The Stuyvesants - Girl, He Ain’t Me (by HeadNodsEargasm)
HeadNods first ever duo interview
“The Stuyvesants” is a collaborative effort between music producer Allan Cole (Algorythm), and record collector Darien Victor Birks (Flwrpt). Both reside in Bedford-Stuyvesant, Brooklyn, NY. The two wanted to work together on a project where they could incorporate several of their talents, related to music and design. They wanted to do this under a moniker that would pay homage to the ’70s. The collaboration allowed them to do four major things, design, beat dig, produce amazing music, and simply have fun.
So how did you guys meet and how did you get the name “The Stuyvesants”?
Darien: We met in middle school, down in PG County Maryland where we grew up. Both Allan and myself were in the fine arts program…we were two of the best artists during our time at the school. Initially, that’s how we became cool.
The name “The Stuyvesants” spawned from one simple fact, we both live in Bedford-Stuyvesant, which is a well-known (for good or for bad lol) neighborhood in Brooklyn New York. I moved here after college and have been a resident for about 7 years, Allan first moved up here to attend college and lived in Harlem for a while, then he moved to Brooklyn 6 years ago. Most of our creative inspiration for design and music had really come to life while living in Bed-Stuy Brooklyn, so we decided to pay homage to the source of our inspiration by going with the name “The Stuyvesants”. It also sounds nostalgic, which is the direction we wanted to go with the music project overall.
How long have you been working on music?
Allan: I started messing around with music in 2000, so about 11-12 years. I’ve done all kinds of stuff with it from producing songs for singers/rappers, to scoring, but I’ve always come back to making instrumental music.
Darien: In this capacity, The Stuyvesants is my first official music project. But I’ve been working on music in other capacities for years…creating mixes/mixtapes for the most part.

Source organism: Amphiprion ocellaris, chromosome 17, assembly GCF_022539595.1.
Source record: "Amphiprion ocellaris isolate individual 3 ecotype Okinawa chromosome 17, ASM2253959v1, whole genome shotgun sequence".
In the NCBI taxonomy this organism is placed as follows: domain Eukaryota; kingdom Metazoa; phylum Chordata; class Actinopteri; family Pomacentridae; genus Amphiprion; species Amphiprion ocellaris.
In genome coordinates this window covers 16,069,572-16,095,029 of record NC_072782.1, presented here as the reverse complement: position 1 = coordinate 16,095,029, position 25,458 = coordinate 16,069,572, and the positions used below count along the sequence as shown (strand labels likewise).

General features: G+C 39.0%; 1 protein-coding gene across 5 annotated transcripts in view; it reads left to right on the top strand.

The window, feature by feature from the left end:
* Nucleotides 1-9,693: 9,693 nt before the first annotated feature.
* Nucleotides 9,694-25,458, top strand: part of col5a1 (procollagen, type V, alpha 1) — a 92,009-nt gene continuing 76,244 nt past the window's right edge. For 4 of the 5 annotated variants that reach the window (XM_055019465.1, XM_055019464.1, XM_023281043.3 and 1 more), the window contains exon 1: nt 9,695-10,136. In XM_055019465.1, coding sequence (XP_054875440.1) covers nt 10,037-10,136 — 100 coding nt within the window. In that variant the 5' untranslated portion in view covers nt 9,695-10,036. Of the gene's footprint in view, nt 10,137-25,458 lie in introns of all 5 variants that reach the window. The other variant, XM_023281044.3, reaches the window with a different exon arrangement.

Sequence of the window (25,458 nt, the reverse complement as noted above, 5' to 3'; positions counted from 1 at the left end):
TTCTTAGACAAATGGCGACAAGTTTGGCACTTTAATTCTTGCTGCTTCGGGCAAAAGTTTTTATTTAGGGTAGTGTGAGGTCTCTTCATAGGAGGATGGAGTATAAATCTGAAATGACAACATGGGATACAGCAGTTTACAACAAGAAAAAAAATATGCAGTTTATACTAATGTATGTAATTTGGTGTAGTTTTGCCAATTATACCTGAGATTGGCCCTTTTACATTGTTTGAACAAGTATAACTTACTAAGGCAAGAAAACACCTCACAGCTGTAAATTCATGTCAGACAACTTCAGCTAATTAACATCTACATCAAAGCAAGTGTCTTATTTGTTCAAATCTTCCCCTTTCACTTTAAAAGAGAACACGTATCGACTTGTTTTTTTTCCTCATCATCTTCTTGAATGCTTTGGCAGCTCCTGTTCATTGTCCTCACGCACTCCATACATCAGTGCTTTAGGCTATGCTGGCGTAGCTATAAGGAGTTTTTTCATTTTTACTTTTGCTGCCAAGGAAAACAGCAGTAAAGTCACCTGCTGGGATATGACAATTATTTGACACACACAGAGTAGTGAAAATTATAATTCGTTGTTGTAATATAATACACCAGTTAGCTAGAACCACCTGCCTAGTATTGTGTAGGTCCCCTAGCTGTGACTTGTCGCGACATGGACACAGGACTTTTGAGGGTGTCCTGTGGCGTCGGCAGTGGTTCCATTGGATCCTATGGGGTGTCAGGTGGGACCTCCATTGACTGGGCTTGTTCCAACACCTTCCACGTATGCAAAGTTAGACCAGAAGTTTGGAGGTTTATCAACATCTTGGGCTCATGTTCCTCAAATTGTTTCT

What are some of your favorite or most influential records that you have sampled?
Darien: I’d say we had a blast sampling from Mass Production, Spanky WIlson, and Eugene Record…most of the material that we sampled from those artists turned out to be some of my favorite beats from the 2 albums that we’ve made to date. We try to pull from unconventional sources, maybe not the unconventional genre, because we lean on soul…but that’s us, and we’ve found a way to get to lost records from unpopular artists and make something from it. So far it’s worked.
Allan: I have to throw in some of the Al Jarreau stuff we sampled. Sometimes we work virtually and just send music back and forth. Other times were sitting in the same room going through various sounds. The latter was the case with that Al Jarreau record. I remember the exact moment when we listened to it and as soon as the part we sampled came on, it just clicked. We both knew something dope was going to come from it. There’s just certain moments when we hear parts of a record and immediately it just works. The funny thing is that a lot of times those moments happen when the records aren’t particularly good or memorable. Sometimes it’s just a 10sec change up at the end of an otherwise bland song from an artists that nobody is really checking for like that. Those are the best.
Have you done any collaborations?
Darien: We’ve done some collaborations with a good friend of ours named Naturel. A track called “Stoops, Parks & Rooftops” which we released on the first day of summer, and it turned out to be a big hit. We also did a beat on Naturel’s debut album Momentous…the track was titled “Good Sh!t”, again…a song that went over well with listeners.
Other than that, we just enjoy making music to share with the world. Collaborating isn’t something that the project really lends itself to. It’s more of a soundscape for enjoyment, less of a “hire us” beat tape lol!
Are you guys working on something in the moment?
Allan: We’re always working on something, but it isn’t always clear what that thing will be until its done. I think the thing that keeps this project so interesting for us is that it kind of makes itself. There’s no record label to turn in our record to by a certain deadline. There’s no marketing team figuring out an image for us or a demographic to sell to. New ideas come in and go out all of the time and having the flexibility to entertain those ideas on the fly is something I don’t think we could do without. We’re both artists at the root of it all, so the typical constraints of the “music industry” would suck the life out of the project for us. Unfortunately, that means everything were working on is probably too vague in its current state to talk about — a month from now it could and probably will be completely different, lol.